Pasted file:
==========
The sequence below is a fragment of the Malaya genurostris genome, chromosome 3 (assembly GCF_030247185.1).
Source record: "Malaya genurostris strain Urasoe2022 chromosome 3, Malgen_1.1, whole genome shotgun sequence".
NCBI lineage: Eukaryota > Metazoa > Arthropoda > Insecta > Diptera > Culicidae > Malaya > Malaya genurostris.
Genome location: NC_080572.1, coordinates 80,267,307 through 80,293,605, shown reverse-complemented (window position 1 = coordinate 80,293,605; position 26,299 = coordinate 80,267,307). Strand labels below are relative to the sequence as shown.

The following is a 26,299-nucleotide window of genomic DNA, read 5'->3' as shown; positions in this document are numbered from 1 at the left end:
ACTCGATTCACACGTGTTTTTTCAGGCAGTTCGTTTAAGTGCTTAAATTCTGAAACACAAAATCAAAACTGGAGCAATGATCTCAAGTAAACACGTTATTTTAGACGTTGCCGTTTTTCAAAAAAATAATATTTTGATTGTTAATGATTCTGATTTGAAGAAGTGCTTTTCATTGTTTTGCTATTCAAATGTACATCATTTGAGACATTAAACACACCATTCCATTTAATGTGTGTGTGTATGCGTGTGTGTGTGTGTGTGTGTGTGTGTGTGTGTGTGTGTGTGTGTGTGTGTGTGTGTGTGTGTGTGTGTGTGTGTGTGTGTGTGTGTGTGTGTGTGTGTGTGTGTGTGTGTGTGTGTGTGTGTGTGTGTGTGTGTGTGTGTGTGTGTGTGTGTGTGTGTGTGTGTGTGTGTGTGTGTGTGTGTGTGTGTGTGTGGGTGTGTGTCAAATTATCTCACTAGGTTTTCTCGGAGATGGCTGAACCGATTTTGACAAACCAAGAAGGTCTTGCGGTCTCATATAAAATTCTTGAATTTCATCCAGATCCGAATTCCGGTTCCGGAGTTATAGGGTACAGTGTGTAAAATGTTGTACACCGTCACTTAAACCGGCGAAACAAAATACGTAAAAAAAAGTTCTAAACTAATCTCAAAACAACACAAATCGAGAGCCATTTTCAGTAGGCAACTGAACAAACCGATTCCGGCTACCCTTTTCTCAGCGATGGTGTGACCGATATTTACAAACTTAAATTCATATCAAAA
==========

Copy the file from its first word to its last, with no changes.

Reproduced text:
The sequence below is a fragment of the Malaya genurostris genome, chromosome 3 (assembly GCF_030247185.1).
Source record: "Malaya genurostris strain Urasoe2022 chromosome 3, Malgen_1.1, whole genome shotgun sequence".
NCBI lineage: Eukaryota > Metazoa > Arthropoda > Insecta > Diptera > Culicidae > Malaya > Malaya genurostris.
Genome location: NC_080572.1, coordinates 80,267,307 through 80,293,605, shown reverse-complemented (window position 1 = coordinate 80,293,605; position 26,299 = coordinate 80,267,307). Strand labels below are relative to the sequence as shown.

The following is a 26,299-nucleotide window of genomic DNA, read 5'->3' as shown; positions in this document are numbered from 1 at the left end:
ACTCGATTCACACGTGTTTTTTCAGGCAGTTCGTTTAAGTGCTTAAATTCTGAAACACAAAATCAAAACTGGAGCAATGATCTCAAGTAAACACGTTATTTTAGACGTTGCCGTTTTTCAAAAAAATAATATTTTGATTGTTAATGATTCTGATTTGAAGAAGTGCTTTTCATTGTTTTGCTATTCAAATGTACATCATTTGAGACATTAAACACACCATTCCATTTAATGTGTGTGTGTATGCGTGTGTGTGTGTGTGTGTGTGTGTGTGTGTGTGTGTGTGTGTGTGTGTGTGTGTGTGTGTGTGTGTGTGTGTGTGTGTGTGTGTGTGTGTGTGTGTGTGTGTGTGTGTGTGTGTGTGTGTGTGTGTGTGTGTGTGTGTGTGTGTGTGTGTGTGTGTGTGTGTGTGTGTGTGTGTGTGTGTGTGTGTGTGTGTGGGTGTGTGTCAAATTATCTCACTAGGTTTTCTCGGAGATGGCTGAACCGATTTTGACAAACCAAGAAGGTCTTGCGGTCTCATATAAAATTCTTGAATTTCATCCAGATCCGAATTCCGGTTCCGGAGTTATAGGGTACAGTGTGTAAAATGTTGTACACCGTCACTTAAACCGGCGAAACAAAATACGTAAAAAAAAGTTCTAAACTAATCTCAAAACAACACAAATCGAGAGCCATTTTCAGTAGGCAACTGAACAAACCGATTCCGGCTACCCTTTTCTCAGCGATGGTGTGACCGATATTTACAAACTTAAATTCATATCAAAA